Pink salmon populations are strong, despite high temperatures and the long dry spell, said Todd Anderson, Alaska Department of Fish and Game assistant area biologist.
“The only question is whether the run will continue into September,” Anderson said Monday, noting that has been the trend in recent years.
Through Monday, 23,557,337 salmon have been caught, with pinks accounting for 21,132,397 of the total. This number of pinks harvested is above average, Anderson said.
If the dry spell were to continue, it could be worrisome, Anderson said. Nonetheless, current salmon numbers are decent. He does not have up-to-date information about where water levels are lowest.
“With the numbers of fish we’ve seen already spawning in certain systems, and as long as there is decent groundwater, and water continues to flow without major flooding, the fish that we usually have in the bank could produce a run just as strong as what we’ve seen this year,” he said.
The escapement level, in spring-fed rivers is above average, he added.
“Then again, if the systems go totally dry and there’s no groundwater flowing to the gravel (where fish eggs are deposited), certainly there could be reduced spawning success,” he said.
“We have a good pink salmon run right now. A lot of fish are in closed waters in protected areas, and/or in the rivers, so at the rivers escapement isn’t a problem,” he said.
He said pinks will spawn in any area with at least “a trickle” of water and in brackish water. Or, they will wait to spawn until there is more rain, as long as there is an area of closed waters protecting them, which many of the systems have. The fish eventually make it upriver.
In two years, when pinks return to spawn, ADF&G predicts strong salmon runs as long as there is “decent groundwater, and water continues to flow without major flooding,” Anderson said.
There is no immediate worry for sockeye populations, Anderson said.
“There’s large enough closed water where a lot of these systems of plenty of fish that will mill and wait for water,” Anderson said.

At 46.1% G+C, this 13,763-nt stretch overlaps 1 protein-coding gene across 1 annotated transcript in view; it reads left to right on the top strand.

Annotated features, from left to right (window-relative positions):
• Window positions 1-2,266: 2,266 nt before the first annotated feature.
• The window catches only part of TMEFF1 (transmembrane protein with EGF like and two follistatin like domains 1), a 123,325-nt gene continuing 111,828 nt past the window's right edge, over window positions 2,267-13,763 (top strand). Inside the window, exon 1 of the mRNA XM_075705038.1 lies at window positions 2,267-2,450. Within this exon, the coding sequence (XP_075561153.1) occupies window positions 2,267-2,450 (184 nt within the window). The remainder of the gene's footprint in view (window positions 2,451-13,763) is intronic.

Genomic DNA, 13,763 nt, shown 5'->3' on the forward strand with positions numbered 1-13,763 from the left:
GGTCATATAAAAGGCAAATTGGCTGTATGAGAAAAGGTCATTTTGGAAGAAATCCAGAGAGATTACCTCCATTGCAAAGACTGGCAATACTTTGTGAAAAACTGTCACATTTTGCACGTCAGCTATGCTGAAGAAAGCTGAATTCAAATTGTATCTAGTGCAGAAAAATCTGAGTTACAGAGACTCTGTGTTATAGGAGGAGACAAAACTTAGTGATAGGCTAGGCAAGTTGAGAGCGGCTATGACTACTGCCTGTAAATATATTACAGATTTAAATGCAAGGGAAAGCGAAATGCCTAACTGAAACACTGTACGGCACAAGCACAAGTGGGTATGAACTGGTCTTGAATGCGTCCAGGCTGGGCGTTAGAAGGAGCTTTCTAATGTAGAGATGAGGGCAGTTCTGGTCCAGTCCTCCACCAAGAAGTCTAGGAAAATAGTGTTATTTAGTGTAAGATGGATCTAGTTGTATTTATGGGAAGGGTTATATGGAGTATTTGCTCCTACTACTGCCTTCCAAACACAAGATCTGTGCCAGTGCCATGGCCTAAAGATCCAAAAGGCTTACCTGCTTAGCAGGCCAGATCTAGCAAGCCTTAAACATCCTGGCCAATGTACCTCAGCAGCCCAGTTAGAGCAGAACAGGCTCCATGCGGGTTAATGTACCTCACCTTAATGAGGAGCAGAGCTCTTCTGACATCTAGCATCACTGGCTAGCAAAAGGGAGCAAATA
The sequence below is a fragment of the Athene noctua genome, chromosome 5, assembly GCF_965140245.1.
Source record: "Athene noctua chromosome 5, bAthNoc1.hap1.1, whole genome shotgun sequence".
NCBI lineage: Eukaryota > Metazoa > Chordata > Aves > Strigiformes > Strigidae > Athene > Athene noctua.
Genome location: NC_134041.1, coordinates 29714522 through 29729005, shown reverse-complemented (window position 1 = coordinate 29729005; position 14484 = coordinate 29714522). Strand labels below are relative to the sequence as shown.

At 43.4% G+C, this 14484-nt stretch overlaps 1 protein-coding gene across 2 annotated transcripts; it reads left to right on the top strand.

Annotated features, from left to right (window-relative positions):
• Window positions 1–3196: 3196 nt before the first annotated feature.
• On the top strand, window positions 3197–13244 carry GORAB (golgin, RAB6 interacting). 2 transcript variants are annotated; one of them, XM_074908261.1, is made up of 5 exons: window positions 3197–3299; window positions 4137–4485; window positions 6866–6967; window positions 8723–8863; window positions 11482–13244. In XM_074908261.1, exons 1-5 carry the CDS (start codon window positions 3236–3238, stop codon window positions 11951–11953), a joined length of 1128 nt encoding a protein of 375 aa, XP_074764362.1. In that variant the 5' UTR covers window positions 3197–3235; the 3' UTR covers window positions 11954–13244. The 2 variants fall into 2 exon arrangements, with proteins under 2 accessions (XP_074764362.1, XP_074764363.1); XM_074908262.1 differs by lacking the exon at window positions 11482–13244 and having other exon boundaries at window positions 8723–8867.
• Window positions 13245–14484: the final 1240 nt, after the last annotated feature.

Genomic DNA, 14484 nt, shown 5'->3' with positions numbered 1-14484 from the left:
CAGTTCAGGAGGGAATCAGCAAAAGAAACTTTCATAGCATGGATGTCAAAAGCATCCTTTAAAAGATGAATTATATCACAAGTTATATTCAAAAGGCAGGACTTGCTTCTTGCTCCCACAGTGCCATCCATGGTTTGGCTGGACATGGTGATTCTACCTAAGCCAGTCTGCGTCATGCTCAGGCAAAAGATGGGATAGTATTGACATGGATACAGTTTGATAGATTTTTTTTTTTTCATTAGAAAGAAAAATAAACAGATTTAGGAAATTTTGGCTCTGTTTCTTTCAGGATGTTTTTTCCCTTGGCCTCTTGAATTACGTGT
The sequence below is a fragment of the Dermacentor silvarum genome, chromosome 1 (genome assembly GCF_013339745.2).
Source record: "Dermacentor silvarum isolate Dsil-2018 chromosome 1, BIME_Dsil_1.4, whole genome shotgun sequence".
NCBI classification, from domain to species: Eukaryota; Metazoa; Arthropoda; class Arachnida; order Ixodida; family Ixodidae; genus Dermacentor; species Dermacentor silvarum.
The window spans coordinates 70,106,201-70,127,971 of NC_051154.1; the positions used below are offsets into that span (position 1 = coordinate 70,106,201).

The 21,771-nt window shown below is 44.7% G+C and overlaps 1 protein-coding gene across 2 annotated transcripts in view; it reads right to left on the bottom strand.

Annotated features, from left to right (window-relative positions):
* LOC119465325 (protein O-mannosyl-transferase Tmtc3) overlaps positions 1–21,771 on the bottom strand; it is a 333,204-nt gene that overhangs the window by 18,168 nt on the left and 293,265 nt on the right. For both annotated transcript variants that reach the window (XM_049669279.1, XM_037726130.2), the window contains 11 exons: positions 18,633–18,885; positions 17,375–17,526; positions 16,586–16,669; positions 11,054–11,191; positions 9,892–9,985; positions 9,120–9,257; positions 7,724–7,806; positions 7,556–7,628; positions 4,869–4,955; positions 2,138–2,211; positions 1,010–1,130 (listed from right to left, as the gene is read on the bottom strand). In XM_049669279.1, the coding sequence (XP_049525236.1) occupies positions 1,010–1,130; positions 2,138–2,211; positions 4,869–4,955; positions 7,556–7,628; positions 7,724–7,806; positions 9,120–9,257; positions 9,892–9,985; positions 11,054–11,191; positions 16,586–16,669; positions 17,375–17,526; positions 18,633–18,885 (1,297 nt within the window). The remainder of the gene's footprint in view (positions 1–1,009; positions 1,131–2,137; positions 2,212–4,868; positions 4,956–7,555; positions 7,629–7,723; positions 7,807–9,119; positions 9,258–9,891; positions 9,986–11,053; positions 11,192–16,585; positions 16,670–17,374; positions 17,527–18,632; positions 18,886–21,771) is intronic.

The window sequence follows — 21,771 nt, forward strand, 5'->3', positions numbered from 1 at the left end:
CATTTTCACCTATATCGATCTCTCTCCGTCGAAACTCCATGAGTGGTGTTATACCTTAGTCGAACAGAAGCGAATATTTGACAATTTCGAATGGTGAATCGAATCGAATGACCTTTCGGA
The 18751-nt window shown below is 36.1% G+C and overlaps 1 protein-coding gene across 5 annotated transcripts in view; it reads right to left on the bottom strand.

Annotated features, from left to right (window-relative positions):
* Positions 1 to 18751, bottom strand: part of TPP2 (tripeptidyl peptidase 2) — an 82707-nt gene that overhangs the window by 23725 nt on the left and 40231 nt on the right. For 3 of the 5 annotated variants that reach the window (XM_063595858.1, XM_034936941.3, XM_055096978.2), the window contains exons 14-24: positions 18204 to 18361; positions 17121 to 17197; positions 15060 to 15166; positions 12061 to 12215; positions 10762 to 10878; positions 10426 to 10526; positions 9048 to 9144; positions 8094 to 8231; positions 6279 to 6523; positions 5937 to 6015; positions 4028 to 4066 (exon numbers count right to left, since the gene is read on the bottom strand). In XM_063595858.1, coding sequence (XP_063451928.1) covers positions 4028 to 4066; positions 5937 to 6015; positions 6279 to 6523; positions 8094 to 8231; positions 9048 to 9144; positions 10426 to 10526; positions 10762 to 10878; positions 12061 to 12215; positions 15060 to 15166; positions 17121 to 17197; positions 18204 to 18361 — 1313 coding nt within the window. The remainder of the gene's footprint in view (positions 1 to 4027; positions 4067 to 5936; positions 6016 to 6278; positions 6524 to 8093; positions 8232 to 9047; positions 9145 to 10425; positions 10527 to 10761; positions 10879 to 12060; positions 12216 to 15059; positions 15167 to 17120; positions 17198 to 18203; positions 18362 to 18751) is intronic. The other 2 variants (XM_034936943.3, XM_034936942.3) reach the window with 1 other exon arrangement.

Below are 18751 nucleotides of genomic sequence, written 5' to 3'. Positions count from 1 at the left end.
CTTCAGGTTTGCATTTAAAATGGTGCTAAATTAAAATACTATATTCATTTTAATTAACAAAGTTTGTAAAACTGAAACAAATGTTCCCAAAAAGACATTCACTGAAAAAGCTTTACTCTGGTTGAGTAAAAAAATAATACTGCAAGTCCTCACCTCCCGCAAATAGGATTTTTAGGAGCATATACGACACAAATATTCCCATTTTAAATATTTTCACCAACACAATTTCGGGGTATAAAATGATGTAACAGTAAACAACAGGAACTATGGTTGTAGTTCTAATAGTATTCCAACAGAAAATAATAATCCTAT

He has not observed a lot of salmon die-off this year.
“I haven’t heard of die-offs here at the moment. It’s not unheard of. I’ve definitely seen it in the past, major die-offs due to lack of oxygen usually in lagoon-type areas,” he said. “I haven’t heard of it happening this year yet.”
If the dry spell continues, it could affect spawning success, he said, but added that he does not have the information to fully confirm this.
They have not yet flown aerial surveys to measure the areas with the lowest water levels.
The Alaska Department of Fish and Game published a news release Monday morning announcing a 72-hour extension to the current commercial salmon fishing period that will end 6 p.m. Thursday in the following areas:
• The Northwest Kodiak District
• The Southwest Afognak, Northwest Afognak, Northeast Afognak, Southeast Afognak, Raspberry Strait, and Perenosa Bay sections of the Afognak District
• The Seven Rivers, Two-Headed, and Sitkalidak sections of the Eastside Kodiak District;
• The Northeast Kodiak District
• The Katmai, Alinchak Bay, Cape Igvak, and Wide Bay sections of the Mainland District
• The Humpy-Deadman Section of the Alitak District
• The Outer Ayakulik Section of the Southwest Kodiak District.